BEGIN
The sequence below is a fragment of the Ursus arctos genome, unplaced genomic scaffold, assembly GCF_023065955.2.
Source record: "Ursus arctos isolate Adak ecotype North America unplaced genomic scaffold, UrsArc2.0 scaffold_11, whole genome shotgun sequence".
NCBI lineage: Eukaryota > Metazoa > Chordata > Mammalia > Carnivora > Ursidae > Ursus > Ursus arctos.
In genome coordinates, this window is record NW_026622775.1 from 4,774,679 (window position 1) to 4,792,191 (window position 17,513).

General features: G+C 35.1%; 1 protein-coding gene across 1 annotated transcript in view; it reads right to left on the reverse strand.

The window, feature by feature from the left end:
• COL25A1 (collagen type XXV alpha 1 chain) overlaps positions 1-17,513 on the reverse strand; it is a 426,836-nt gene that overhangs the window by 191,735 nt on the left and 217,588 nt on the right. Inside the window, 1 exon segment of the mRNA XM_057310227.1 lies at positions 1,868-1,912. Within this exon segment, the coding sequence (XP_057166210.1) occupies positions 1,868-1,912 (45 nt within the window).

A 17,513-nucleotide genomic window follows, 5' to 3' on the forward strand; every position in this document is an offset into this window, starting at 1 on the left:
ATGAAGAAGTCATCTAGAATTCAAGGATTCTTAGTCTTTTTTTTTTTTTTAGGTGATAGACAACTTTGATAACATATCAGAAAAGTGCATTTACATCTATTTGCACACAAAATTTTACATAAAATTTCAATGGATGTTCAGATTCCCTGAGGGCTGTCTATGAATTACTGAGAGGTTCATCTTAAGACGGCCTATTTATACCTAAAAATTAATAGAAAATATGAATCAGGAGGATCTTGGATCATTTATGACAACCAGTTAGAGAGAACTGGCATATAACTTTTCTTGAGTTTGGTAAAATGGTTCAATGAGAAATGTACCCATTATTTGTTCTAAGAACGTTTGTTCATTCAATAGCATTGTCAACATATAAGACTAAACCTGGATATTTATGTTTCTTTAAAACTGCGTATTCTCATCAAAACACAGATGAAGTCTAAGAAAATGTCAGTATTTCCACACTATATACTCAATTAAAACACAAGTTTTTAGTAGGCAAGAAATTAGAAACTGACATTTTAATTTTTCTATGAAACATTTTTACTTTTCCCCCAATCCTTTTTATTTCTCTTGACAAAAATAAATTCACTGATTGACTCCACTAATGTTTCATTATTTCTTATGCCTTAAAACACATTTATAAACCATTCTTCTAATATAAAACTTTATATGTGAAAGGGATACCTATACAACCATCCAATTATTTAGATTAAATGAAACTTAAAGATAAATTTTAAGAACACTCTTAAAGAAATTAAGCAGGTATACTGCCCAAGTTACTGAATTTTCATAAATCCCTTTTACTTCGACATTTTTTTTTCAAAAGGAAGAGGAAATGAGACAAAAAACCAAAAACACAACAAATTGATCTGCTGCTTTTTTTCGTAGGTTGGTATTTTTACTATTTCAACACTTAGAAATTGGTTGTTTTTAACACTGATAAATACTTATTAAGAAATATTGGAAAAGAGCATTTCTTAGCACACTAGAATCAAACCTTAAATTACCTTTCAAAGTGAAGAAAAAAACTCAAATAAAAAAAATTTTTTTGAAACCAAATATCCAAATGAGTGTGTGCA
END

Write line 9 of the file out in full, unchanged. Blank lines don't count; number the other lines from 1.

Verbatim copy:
ATGAAGAAGTCATCTAGAATTCAAGGATTCTTAGTCTTTTTTTTTTTTTTAGGTGATAGACAACTTTGATAACATATCAGAAAAGTGCATTTACATCTATTTGCACACAAAATTTTACATAAAATTTCAATGGATGTTCAGATTCCCTGAGGGCTGTCTATGAATTACTGAGAGGTTCATCTTAAGACGGCCTATTTATACCTAAAAATTAATAGAAAATATGAATCAGGAGGATCTTGGATCATTTATGACAACCAGTTAGAGAGAACTGGCATATAACTTTTCTTGAGTTTGGTAAAATGGTTCAATGAGAAATGTACCCATTATTTGTTCTAAGAACGTTTGTTCATTCAATAGCATTGTCAACATATAAGACTAAACCTGGATATTTATGTTTCTTTAAAACTGCGTATTCTCATCAAAACACAGATGAAGTCTAAGAAAATGTCAGTATTTCCACACTATATACTCAATTAAAACACAAGTTTTTAGTAGGCAAGAAATTAGAAACTGACATTTTAATTTTTCTATGAAACATTTTTACTTTTCCCCCAATCCTTTTTATTTCTCTTGACAAAAATAAATTCACTGATTGACTCCACTAATGTTTCATTATTTCTTATGCCTTAAAACACATTTATAAACCATTCTTCTAATATAAAACTTTATATGTGAAAGGGATACCTATACAACCATCCAATTATTTAGATTAAATGAAACTTAAAGATAAATTTTAAGAACACTCTTAAAGAAATTAAGCAGGTATACTGCCCAAGTTACTGAATTTTCATAAATCCCTTTTACTTCGACATTTTTTTTTCAAAAGGAAGAGGAAATGAGACAAAAAACCAAAAACACAACAAATTGATCTGCTGCTTTTTTTCGTAGGTTGGTATTTTTACTATTTCAACACTTAGAAATTGGTTGTTTTTAACACTGATAAATACTTATTAAGAAATATTGGAAAAGAGCATTTCTTAGCACACTAGAATCAAACCTTAAATTACCTTTCAAAGTGAAGAAAAAAACTCAAATAAAAAAAATTTTTTTGAAACCAAATATCCAAATGAGTGTGTGCA